losses and their savings were depleted. Some took to selling
door-to-door, some had to get factory jobs, while others simply went
to areas where markets were under construction to make a business out
of getting a stall for free and reselling it after a few weeks.

     A good example is presented by the working class area of Tepito
which, located near the downtown area and one kilometer from the
Z"calo, had grown into a major streetmarket area since late in the
last century (V zquez Torres 1991). Used goods of frequently dubious
legal origin--giving the area the name of the "thieves market"--were
sold from wooden shacks constructed in the middle of the street that
in many cases also doubled as homes. These vendors presented few
protests when the markets were constructed and their stalls and homes
were destroyed in 1957, but Alfonso Hern ndez Hern ndez, a Tepito
historian and an official in the Cuauhtemoc Delegation, maintains that
after three years vendors began leaving the markets, faced with the
prospect of complete financial ruin if they stayed in them. In some
cases they sold their rights to their stalls, in others they just left
the stalls vacant--giving up all right to them. One of the Tepito
markets--which now successfully bills itself as the "worlds largest
shoe market" after each of its 700 stalls began specializing in
shoes--is now reportedly controlled by seven families who bought out
most other vendors as they left the market.


     Even for those vendors who remained in the markets, their
affiliation with the PRI provided no guarantee that they would
continue to be as active in their support as they were at first.
While at first market vendors could be counted upon as a powerful
support base, they had little need to continue to support the PRI once
their titles were secure. Once given, the stalls could not be easily
taken away, and thus the PRI had little effective threat against the
market vendors with which to maintain their loyalty. On the other
hand, since streetvendors never gain any form of legal title over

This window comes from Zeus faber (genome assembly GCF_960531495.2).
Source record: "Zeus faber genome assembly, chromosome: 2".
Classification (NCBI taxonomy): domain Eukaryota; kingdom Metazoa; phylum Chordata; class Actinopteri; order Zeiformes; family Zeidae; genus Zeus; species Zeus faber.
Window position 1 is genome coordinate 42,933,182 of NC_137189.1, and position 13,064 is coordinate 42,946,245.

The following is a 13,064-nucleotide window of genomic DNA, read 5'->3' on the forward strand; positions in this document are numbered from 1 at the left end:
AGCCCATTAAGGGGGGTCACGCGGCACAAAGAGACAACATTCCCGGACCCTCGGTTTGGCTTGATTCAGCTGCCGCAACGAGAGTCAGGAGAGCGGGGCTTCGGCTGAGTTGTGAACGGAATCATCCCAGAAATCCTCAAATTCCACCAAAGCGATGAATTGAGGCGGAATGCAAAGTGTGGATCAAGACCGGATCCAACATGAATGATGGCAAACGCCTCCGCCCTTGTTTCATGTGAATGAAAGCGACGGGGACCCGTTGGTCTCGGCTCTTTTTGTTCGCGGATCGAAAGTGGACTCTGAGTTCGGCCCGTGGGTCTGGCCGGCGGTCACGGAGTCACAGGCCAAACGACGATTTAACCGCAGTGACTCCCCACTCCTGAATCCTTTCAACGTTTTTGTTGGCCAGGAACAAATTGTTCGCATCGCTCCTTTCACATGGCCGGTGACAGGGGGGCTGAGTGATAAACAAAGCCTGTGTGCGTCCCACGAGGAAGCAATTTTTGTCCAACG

their "spaces" on the street, they are compelled by their lack of
security to constant political activity to retain their "rights". The
only "service" that the PRI could offer to the market vendors, on the
other hand, was to keep rental payments symbolic, thus preventing the
city from recouping the enormous cost of the market program.


     Finally, one of the principal rhetorical reasons for taking
action against street vending was to attack the problem of
"intermediarism" and the "congested commercial system" that Uruchurtu
alleged was the root cause of inflation. Obviously, the simple
shifting of petty retailers from the street to covered markets could
do nothing to solve the "problem" of intermediarism, since the vendors
purchased from the same suppliers for the most part. On the other
hand, the official justification for the enormous subsidy of petty
retailing that the construction program entailed was that this would
lower the cost to consumers in "popular" areas. But since Uruchurtu's
policy was also to reduce "unfair" competition against the markets
from street vendors and even supermarkets (to protect their economic
and political investment in the market vendors), there was simply no
incentive for the market vendors to lower their prices or even to
rationalize their purchasing and merchandising strategies to be able
to lower prices. As one official who joined the market office in 1968
commented to me: "90% of the merchants that have been selling (in the
markets) for 20, 30 or 40 years have become very wealthy because the
government has given them everything." Rather than passing along their
savings, the lack of competition allowed the market vendors to simply
amass wealth at the expense of the consumer, which was not lost on the